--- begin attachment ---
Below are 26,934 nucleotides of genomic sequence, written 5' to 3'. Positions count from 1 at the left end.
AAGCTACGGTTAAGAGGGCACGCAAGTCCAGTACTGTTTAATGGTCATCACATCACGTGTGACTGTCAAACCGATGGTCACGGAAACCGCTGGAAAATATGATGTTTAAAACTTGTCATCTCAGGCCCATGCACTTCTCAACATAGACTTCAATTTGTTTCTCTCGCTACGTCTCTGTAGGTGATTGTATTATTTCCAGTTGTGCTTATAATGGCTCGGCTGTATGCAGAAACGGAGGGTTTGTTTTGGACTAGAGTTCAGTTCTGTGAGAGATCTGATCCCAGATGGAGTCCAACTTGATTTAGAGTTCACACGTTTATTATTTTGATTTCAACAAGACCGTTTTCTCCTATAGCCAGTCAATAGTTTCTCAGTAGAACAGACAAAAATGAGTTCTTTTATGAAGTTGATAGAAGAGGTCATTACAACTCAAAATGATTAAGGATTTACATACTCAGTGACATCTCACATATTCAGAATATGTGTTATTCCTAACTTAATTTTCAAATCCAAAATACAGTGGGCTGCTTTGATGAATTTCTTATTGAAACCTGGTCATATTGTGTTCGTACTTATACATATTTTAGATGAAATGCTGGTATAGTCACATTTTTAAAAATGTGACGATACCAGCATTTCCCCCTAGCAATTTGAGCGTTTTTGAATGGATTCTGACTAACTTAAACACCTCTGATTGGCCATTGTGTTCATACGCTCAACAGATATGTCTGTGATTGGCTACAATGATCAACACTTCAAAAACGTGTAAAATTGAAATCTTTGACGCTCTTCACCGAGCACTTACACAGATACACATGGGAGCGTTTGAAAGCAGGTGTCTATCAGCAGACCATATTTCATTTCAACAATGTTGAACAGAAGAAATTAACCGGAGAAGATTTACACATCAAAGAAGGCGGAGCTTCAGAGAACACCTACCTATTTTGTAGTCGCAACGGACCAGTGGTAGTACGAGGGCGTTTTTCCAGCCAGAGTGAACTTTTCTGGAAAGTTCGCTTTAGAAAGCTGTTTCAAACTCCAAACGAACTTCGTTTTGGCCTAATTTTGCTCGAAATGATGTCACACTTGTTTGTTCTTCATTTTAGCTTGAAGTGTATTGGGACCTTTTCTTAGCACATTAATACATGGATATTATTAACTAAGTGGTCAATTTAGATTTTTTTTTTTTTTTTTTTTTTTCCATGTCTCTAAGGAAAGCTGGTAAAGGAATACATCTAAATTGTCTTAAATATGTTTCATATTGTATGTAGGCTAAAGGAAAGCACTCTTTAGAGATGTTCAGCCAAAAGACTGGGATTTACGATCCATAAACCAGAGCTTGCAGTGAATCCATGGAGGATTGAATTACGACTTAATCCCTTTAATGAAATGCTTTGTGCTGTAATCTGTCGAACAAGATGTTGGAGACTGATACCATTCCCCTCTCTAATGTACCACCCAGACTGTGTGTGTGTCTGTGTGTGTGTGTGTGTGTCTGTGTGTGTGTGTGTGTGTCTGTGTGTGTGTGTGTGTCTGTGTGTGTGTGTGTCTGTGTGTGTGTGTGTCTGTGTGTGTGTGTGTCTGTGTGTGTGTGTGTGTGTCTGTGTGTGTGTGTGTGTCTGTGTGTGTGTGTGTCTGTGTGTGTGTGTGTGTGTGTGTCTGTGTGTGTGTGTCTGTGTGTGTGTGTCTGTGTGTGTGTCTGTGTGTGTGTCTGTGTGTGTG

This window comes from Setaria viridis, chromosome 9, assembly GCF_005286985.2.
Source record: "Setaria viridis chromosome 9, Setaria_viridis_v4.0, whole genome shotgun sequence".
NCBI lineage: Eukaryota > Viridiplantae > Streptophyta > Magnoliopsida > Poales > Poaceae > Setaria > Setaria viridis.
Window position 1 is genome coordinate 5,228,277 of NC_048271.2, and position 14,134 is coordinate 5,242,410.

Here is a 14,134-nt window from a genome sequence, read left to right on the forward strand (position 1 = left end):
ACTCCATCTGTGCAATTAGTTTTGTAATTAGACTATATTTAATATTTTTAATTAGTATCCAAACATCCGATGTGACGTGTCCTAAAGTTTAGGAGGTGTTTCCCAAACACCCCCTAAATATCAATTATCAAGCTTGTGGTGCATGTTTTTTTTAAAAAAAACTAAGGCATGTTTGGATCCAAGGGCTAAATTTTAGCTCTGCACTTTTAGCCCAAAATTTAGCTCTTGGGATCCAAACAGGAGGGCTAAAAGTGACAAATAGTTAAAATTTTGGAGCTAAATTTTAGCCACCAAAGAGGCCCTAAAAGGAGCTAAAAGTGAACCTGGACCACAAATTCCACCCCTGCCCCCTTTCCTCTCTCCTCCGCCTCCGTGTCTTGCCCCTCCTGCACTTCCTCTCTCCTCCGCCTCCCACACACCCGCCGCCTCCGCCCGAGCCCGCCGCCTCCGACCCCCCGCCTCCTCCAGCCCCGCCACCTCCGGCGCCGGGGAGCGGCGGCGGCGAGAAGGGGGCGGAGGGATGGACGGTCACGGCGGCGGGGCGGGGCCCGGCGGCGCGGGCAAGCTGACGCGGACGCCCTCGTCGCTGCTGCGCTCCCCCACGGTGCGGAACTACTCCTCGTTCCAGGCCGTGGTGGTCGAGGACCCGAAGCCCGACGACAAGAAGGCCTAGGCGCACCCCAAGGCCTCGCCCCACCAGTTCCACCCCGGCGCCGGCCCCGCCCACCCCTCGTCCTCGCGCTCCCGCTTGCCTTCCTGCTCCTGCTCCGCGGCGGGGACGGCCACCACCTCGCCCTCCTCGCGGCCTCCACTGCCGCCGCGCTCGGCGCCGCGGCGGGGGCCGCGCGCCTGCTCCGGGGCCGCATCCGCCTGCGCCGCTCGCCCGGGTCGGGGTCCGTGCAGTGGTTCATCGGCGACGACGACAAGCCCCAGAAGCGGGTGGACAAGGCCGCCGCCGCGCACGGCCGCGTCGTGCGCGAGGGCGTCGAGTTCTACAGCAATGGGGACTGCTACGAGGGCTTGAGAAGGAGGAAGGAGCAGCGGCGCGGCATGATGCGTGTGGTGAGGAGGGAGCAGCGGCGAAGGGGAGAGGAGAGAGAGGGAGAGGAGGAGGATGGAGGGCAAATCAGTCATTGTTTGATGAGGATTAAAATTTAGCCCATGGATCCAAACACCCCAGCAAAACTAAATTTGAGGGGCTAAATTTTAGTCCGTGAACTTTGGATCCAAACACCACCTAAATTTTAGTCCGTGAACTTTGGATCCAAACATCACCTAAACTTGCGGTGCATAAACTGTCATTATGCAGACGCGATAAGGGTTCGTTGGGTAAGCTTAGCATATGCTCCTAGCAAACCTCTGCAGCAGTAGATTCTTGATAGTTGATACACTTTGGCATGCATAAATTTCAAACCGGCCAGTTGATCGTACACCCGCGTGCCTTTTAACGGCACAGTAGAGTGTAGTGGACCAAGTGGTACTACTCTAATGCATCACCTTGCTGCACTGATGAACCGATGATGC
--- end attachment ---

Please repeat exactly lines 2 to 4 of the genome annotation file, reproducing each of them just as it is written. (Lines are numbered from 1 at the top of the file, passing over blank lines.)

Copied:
AAGCTACGGTTAAGAGGGCACGCAAGTCCAGTACTGTTTAATGGTCATCACATCACGTGTGACTGTCAAACCGATGGTCACGGAAACCGCTGGAAAATATGATGTTTAAAACTTGTCATCTCAGGCCCATGCACTTCTCAACATAGACTTCAATTTGTTTCTCTCGCTACGTCTCTGTAGGTGATTGTATTATTTCCAGTTGTGCTTATAATGGCTCGGCTGTATGCAGAAACGGAGGGTTTGTTTTGGACTAGAGTTCAGTTCTGTGAGAGATCTGATCCCAGATGGAGTCCAACTTGATTTAGAGTTCACACGTTTATTATTTTGATTTCAACAAGACCGTTTTCTCCTATAGCCAGTCAATAGTTTCTCAGTAGAACAGACAAAAATGAGTTCTTTTATGAAGTTGATAGAAGAGGTCATTACAACTCAAAATGATTAAGGATTTACATACTCAGTGACATCTCACATATTCAGAATATGTGTTATTCCTAACTTAATTTTCAAATCCAAAATACAGTGGGCTGCTTTGATGAATTTCTTATTGAAACCTGGTCATATTGTGTTCGTACTTATACATATTTTAGATGAAATGCTGGTATAGTCACATTTTTAAAAATGTGACGATACCAGCATTTCCCCCTAGCAATTTGAGCGTTTTTGAATGGATTCTGACTAACTTAAACACCTCTGATTGGCCATTGTGTTCATACGCTCAACAGATATGTCTGTGATTGGCTACAATGATCAACACTTCAAAAACGTGTAAAATTGAAATCTTTGACGCTCTTCACCGAGCACTTACACAGATACACATGGGAGCGTTTGAAAGCAGGTGTCTATCAGCAGACCATATTTCATTTCAACAATGTTGAACAGAAGAAATTAACCGGAGAAGATTTACACATCAAAGAAGGCGGAGCTTCAGAGAACACCTACCTATTTTGTAGTCGCAACGGACCAGTGGTAGTACGAGGGCGTTTTTCCAGCCAGAGTGAACTTTTCTGGAAAGTTCGCTTTAGAAAGCTGTTTCAAACTCCAAACGAACTTCGTTTTGGCCTAATTTTGCTCGAAATGATGTCACACTTGTTTGTTCTTCATTTTAGCTTGAAGTGTATTGGGACCTTTTCTTAGCACATTAATACATGGATATTATTAACTAAGTGGTCAATTTAGATTTTTTTTTTTTTTTTTTTTTTTCCATGTCTCTAAGGAAAGCTGGTAAAGGAATACATCTAAATTGTCTTAAATATGTTTCATATTGTATGTAGGCTAAAGGAAAGCACTCTTTAGAGATGTTCAGCCAAAAGACTGGGATTTACGATCCATAAACCAGAGCTTGCAGTGAATCCATGGAGGATTGAATTACGACTTAATCCCTTTAATGAAATGCTTTGTGCTGTAATCTGTCGAACAAGATGTTGGAGACTGATACCATTCCCCTCTCTAATGTACCACCCAGACTGTGTGTGTGTCTGTGTGTGTGTGTGTGTGTCTGTGTGTGTGTGTGTGTGTCTGTGTGTGTGTGTGTGTCTGTGTGTGTGTGTGTCTGTGTGTGTGTGTGTCTGTGTGTGTGTGTGTCTGTGTGTGTGTGTGTGTGTCTGTGTGTGTGTGTGTGTCTGTGTGTGTGTGTGTCTGTGTGTGTGTGTGTGTGTGTGTCTGTGTGTGTGTGTCTGTGTGTGTGTGTCTGTGTGTGTGTCTGTGTGTGTGTCTGTGTGTGTG

This window comes from Setaria viridis, chromosome 9, assembly GCF_005286985.2.
Source record: "Setaria viridis chromosome 9, Setaria_viridis_v4.0, whole genome shotgun sequence".